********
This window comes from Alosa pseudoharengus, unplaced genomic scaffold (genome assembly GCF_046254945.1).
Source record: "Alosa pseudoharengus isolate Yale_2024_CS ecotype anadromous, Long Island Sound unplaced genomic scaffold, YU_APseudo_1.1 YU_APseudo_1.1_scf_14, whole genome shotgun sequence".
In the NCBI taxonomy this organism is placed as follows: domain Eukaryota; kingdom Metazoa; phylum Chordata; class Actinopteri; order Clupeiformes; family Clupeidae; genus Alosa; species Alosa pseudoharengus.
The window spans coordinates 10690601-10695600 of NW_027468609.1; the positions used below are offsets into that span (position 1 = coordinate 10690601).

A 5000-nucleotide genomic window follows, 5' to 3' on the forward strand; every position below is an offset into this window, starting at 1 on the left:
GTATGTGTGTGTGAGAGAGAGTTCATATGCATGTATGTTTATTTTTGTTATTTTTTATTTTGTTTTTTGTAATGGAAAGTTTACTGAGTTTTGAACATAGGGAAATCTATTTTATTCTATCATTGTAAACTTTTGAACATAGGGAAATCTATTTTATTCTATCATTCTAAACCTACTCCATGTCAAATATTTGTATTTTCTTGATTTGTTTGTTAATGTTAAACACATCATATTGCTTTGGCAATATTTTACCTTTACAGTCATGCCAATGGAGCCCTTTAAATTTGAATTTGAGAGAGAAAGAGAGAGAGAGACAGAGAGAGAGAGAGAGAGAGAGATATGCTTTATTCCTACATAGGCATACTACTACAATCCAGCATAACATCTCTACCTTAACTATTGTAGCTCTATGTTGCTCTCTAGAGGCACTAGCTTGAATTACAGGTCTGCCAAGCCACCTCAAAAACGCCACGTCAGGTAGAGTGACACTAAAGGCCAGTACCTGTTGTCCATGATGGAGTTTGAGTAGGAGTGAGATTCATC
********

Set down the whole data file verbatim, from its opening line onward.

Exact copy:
This window comes from Alosa pseudoharengus, unplaced genomic scaffold (genome assembly GCF_046254945.1).
Source record: "Alosa pseudoharengus isolate Yale_2024_CS ecotype anadromous, Long Island Sound unplaced genomic scaffold, YU_APseudo_1.1 YU_APseudo_1.1_scf_14, whole genome shotgun sequence".
In the NCBI taxonomy this organism is placed as follows: domain Eukaryota; kingdom Metazoa; phylum Chordata; class Actinopteri; order Clupeiformes; family Clupeidae; genus Alosa; species Alosa pseudoharengus.
The window spans coordinates 10690601-10695600 of NW_027468609.1; the positions used below are offsets into that span (position 1 = coordinate 10690601).

A 5000-nucleotide genomic window follows, 5' to 3' on the forward strand; every position below is an offset into this window, starting at 1 on the left:
GTATGTGTGTGTGAGAGAGAGTTCATATGCATGTATGTTTATTTTTGTTATTTTTTATTTTGTTTTTTGTAATGGAAAGTTTACTGAGTTTTGAACATAGGGAAATCTATTTTATTCTATCATTGTAAACTTTTGAACATAGGGAAATCTATTTTATTCTATCATTCTAAACCTACTCCATGTCAAATATTTGTATTTTCTTGATTTGTTTGTTAATGTTAAACACATCATATTGCTTTGGCAATATTTTACCTTTACAGTCATGCCAATGGAGCCCTTTAAATTTGAATTTGAGAGAGAAAGAGAGAGAGAGACAGAGAGAGAGAGAGAGAGAGAGATATGCTTTATTCCTACATAGGCATACTACTACAATCCAGCATAACATCTCTACCTTAACTATTGTAGCTCTATGTTGCTCTCTAGAGGCACTAGCTTGAATTACAGGTCTGCCAAGCCACCTCAAAAACGCCACGTCAGGTAGAGTGACACTAAAGGCCAGTACCTGTTGTCCATGATGGAGTTTGAGTAGGAGTGAGATTCATC